Subject: Re: [boost] Switch to CMake -- Analysis
From: Joseph Van Riper (fleeb.fantastique_at_[hidden])
Date: 2017-07-21 18:47:33
On Fri, Jul 21, 2017 at 1:24 PM Andrey Semashev via Boost <
> Actually, as a user I do care and not in favor of CMake because there is
> always a possibility that Boost requires a newer CMake version that is
> not available on my platform.
This, too, concerns me.
b2 builds on everything, and is included in every boost distribution. It
is apparently built with such consideration that I can use it on
ridiculously old versions of gcc without breaking a sweat.
In cyber security, when training individuals, you find yourself using
ridiculously old machines. We need, therefore, to be able to build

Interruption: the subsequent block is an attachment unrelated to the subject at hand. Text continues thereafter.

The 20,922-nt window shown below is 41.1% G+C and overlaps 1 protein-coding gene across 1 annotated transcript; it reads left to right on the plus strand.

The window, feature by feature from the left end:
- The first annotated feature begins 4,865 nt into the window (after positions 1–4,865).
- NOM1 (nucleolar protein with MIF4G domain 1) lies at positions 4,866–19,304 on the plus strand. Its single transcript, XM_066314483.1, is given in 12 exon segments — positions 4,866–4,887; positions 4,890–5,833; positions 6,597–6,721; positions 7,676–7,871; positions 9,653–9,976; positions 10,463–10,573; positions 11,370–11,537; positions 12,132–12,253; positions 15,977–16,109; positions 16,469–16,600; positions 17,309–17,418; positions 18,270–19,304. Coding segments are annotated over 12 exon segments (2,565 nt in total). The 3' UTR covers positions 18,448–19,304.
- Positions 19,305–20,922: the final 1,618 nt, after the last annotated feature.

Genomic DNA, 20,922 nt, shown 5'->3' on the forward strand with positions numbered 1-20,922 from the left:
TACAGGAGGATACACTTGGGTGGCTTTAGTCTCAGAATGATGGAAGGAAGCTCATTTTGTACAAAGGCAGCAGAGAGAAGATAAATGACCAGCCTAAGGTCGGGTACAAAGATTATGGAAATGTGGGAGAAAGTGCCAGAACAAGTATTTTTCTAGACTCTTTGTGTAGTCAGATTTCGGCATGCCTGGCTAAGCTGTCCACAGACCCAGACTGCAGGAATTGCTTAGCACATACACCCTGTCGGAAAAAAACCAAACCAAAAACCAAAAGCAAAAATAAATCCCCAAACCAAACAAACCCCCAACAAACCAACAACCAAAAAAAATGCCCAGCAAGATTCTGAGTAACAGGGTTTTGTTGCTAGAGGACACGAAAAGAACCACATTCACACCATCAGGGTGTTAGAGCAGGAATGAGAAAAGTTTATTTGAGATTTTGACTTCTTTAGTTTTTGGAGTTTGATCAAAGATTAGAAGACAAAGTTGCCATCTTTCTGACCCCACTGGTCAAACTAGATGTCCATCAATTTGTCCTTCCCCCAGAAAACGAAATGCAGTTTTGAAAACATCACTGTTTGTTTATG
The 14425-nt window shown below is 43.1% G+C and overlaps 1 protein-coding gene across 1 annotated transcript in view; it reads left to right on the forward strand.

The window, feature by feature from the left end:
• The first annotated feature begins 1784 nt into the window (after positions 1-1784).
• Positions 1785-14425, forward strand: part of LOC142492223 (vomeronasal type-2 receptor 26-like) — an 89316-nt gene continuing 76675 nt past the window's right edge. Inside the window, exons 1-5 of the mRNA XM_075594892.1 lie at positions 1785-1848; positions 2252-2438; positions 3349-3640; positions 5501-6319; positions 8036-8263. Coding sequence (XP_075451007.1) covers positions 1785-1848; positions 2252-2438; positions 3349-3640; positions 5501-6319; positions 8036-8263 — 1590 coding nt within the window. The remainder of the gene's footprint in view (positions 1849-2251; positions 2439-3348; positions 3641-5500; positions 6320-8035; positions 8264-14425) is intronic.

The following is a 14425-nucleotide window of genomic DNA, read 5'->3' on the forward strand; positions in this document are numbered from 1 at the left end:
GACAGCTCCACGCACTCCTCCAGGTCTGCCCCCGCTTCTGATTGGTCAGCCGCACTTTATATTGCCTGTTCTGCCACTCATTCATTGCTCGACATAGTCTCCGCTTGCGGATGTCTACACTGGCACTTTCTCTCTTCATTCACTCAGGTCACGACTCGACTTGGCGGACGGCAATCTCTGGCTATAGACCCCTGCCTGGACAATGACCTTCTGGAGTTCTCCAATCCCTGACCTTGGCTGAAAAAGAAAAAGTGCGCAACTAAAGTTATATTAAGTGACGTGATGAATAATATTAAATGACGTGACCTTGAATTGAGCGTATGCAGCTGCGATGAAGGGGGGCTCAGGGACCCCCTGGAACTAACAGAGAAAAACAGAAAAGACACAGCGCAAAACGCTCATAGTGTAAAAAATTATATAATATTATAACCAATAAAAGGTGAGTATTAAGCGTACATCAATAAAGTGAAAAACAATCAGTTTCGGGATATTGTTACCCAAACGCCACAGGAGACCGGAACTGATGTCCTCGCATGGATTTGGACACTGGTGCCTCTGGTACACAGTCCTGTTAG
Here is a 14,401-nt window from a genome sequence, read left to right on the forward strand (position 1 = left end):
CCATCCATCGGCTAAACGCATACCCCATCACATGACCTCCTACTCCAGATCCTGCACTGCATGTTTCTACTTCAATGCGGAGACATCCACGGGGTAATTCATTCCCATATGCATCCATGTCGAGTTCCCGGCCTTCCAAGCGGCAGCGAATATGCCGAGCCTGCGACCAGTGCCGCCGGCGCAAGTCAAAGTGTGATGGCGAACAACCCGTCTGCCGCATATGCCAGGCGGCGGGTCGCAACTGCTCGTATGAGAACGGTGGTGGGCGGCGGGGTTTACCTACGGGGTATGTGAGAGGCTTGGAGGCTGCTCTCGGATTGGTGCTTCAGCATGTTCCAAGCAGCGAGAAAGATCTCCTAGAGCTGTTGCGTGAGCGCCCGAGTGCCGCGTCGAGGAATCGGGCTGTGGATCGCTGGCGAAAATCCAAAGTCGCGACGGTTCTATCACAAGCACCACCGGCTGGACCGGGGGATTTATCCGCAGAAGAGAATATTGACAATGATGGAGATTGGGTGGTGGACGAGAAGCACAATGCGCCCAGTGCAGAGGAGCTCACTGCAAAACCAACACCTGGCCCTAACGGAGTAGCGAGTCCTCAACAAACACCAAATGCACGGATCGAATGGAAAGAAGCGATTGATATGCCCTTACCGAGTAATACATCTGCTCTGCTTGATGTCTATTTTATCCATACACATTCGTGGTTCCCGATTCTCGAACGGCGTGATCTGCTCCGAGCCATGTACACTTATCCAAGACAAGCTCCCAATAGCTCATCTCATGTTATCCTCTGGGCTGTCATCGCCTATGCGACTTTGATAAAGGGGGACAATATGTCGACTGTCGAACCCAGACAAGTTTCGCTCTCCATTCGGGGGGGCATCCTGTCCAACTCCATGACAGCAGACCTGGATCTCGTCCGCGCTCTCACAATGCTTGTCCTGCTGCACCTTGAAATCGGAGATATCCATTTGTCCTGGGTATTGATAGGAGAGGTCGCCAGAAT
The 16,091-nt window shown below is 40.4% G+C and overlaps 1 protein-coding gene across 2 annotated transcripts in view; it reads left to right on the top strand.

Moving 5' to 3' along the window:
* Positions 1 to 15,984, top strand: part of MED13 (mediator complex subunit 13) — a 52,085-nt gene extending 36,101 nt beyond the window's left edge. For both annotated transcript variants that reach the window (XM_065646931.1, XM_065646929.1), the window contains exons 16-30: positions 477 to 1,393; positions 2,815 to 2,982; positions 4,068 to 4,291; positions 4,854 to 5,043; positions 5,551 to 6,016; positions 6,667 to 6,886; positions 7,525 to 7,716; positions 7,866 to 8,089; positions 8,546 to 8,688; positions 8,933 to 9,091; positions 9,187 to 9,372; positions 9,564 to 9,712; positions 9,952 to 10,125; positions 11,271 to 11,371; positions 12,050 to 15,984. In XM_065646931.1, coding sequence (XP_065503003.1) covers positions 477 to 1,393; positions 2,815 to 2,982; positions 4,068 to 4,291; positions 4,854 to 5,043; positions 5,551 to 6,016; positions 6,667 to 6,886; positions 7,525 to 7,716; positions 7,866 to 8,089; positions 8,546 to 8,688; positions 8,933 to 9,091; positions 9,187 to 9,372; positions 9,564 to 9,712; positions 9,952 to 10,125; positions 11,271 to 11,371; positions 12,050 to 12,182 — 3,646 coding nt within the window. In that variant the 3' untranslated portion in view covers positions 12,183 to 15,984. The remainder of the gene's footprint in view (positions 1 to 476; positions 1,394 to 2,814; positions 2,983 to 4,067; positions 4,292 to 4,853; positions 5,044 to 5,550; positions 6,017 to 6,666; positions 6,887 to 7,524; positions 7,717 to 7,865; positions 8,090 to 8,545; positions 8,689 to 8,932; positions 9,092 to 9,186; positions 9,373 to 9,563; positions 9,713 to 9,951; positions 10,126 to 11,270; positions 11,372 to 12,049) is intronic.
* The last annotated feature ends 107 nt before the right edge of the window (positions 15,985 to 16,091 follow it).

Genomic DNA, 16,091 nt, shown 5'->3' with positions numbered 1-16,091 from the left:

software on these old machines.
Watching this decision play out, I have concerns that I won't be able to do
things like build boost on a 10-year-old distribution of debian using
static libraries (so they work on all distributions based on this debian
release), while also building boost for Windows XP on VC++ 2013 in a way
that allows certain projects with fiddly settings compiler properly, yet
still build for other version of Windows on the more recent compilers with
more sane settings.
I fully expect turbulence in the coming conversion to CMake for my
admittedly non-standard setup.
My hope is that this happens in at a measured pace allowing for edge cases
line mine to weigh in without stopping newer fixes and contributions from
entering the distribution.
If there's some way I can set up a series of automated tests, I'd like to
(Yes, observant folks might notice that I've mentioned this before, and
appeared not to follow up... I did actually try to set up automated
testing, but ran into problems, then failed to follow up with anyone about
those problems because I got distracted by my job... but if this is moving
to CMake, I expect I need to help).
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